Shavuot and the Giving of the Torah / Pentecost and the Giving of the Holy Spirit – One in the same!
Exodus 34:22 You are to observe the Feast of Shavuot, which is the firstfruits of the wheat harvest
Deuteronomy 16:9 Seven weeks you are to count for yourself—from the time you begin to put the sickle to the standing grain you will begin to count seven weeks. Then you will keep the Feast of Shavuot to Adonai your God with a measure of a freewill offering from your hand, which you are to give according to how Adonai your God blesses you:
Lev 23:15-16 And ye shall count unto you from the morrow after the sabbath, from the day that ye brought the sheaf of the wave offering; seven sabbaths shall be complete: Even unto the morrow after the seventh sabbath shall ye number fifty days; and ye shall offer a new meat offering unto the LORD.
Numbers 28:26 Also in the day of the firstfruits, when ye bring a new meat offering unto the LORD, after your weeks be out, ye shall have an holy convocation; ye shall do no servile work:
After celebrating the Passover, we find ourselves in the midst of the counting of the omer and on our way to the mo’ed (appointed time feast) of Shavuot, also known as Pentecost in the Christian world. Jewish tradition holds that it was on Shavuot that the Torah was given to Israel and the book of Acts records that the Ruach Hakodesh (Holy Spirit) was given on Shavout/Pentecost. For those of us of the Messianic way celebrating Yeshua as the Messiah, the Son of the living God, we rejoice in both the Torah and Spirit.
Judaism and Christianity are both rich in traditions associated with this day. However, how we get to the day may differ. The Scriptures tell us to count seven (7) weeks of days to the 50th day. The Christian world calls the 50th day “Pentecost” (meaning 50) and focuses on this day as the day of the giving of the Holy Spirit. However, the counting of the seven (7) weeks leading up to the 50th day is not normally practiced in Christianity; rather, Judaism not only speaks of Shavuot, but also focuses on the counting of the days.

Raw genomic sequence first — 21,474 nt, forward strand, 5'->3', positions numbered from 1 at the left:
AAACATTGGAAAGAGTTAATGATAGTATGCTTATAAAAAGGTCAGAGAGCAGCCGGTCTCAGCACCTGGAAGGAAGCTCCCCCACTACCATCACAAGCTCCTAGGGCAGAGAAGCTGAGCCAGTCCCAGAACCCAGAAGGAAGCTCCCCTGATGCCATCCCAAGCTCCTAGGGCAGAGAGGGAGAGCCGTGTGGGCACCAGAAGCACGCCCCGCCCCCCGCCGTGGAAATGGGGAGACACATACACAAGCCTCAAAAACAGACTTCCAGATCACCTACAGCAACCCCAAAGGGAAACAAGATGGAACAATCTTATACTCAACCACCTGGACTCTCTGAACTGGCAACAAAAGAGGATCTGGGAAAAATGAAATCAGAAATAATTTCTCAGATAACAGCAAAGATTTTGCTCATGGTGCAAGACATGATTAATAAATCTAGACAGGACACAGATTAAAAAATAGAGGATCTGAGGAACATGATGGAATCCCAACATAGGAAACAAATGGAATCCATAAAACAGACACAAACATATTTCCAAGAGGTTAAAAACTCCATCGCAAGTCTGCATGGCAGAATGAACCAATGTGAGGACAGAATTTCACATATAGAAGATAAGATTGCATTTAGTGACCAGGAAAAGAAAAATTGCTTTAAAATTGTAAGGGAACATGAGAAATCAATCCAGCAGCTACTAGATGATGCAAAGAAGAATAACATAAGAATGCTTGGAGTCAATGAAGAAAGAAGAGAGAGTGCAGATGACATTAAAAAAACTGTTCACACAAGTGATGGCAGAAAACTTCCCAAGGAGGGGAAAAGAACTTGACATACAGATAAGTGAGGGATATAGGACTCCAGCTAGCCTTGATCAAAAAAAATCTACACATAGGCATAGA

The calendar for 2021 does not show Shavuot and Pentecost on the same day. Per the traditional counting in Judaism, Shavuot falls on Sunday evening of May 16 and the day part of May 17. Pentecost, on the other hand, is shown on Sunday, May 23. So what gives?
Well, there are two well known methods for when the counting of the omer begins. The determination of the start of each method is based on the Bible’s phrase “the day after the Sabbath”. The traditional counting method teaches that the phrase means “the annual Sabbath of the first day of Unleavened Bread”, while the alternative method teaches that it means “the weekly Sabbath after Passover”. Now, when Passover falls on a Friday, both counting methods end up on the same day, which is always a Sunday. However, when Passover does not fall on a Friday, the alternate method of counting will still fall on a Sunday, but the traditional method will fall on another day of the week. This year, Passover fell on a Saturday night thereby making the traditional counting start on the very next night on Sunday, while the alternate count started a week later on the next Saturday night. This is why the day of Shavuot and Pentecost do not fall on the same day in 2021.
The traditional view is also the way followed by Israel’s national calendar and yet, the alternate way tends to align with the larger Christian world. So, what does a community that wants to show it solidarity with Israel and yet also align itself with the larger Christian world that happens to align with the alternative counting method?
Well, we have a solution. On the evening of May 16, 2021 at 8:15 PM, we plan to have a meeting via Zoom to gather, join together in praise online, and pray for Israel. Then on Sunday, May 23, 2021 at 10:00 AM, we are planning a joint service with Embassy Church to give a sacrifice of praise and welcome the Holy Spirit of God. We will give a short explanation of Shavuot/Pentecost and then spend about an hour just praising and worship and making space for the Holy Spirit. Ahavat’s worship team will be leading the time of worship and we will zoom the service for those who are not able to come.
So mark your calendars and check out Events Page for updates!